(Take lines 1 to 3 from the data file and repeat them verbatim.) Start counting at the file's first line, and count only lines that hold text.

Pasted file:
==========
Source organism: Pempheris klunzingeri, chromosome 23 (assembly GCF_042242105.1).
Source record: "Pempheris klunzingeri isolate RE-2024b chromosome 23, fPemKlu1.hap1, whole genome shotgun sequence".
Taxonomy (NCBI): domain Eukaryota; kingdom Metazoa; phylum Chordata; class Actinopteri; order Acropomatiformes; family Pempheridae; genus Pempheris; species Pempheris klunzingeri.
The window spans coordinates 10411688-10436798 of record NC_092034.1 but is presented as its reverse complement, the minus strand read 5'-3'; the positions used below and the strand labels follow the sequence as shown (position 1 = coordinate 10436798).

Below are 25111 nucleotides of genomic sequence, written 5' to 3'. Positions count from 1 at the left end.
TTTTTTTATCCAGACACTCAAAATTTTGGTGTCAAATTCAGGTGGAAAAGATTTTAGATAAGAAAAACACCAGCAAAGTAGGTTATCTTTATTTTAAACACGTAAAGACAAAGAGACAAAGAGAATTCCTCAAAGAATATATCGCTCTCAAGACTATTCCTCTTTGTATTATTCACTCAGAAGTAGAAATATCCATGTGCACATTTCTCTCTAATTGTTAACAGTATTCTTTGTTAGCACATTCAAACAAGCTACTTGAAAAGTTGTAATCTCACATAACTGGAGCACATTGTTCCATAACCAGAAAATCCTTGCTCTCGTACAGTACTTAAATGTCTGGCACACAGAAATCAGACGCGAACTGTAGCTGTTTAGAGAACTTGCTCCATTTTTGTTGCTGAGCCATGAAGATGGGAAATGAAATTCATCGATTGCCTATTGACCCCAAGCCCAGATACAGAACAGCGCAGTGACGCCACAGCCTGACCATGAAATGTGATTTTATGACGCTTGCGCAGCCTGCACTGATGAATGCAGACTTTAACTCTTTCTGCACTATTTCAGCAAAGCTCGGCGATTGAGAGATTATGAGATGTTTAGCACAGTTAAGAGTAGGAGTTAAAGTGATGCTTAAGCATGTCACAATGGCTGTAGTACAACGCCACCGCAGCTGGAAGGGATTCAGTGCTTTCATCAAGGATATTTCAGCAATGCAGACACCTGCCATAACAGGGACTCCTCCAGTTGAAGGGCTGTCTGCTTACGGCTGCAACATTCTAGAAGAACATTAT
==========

Source organism: Pempheris klunzingeri, chromosome 23 (assembly GCF_042242105.1).
Source record: "Pempheris klunzingeri isolate RE-2024b chromosome 23, fPemKlu1.hap1, whole genome shotgun sequence".
Taxonomy (NCBI): domain Eukaryota; kingdom Metazoa; phylum Chordata; class Actinopteri; order Acropomatiformes; family Pempheridae; genus Pempheris; species Pempheris klunzingeri.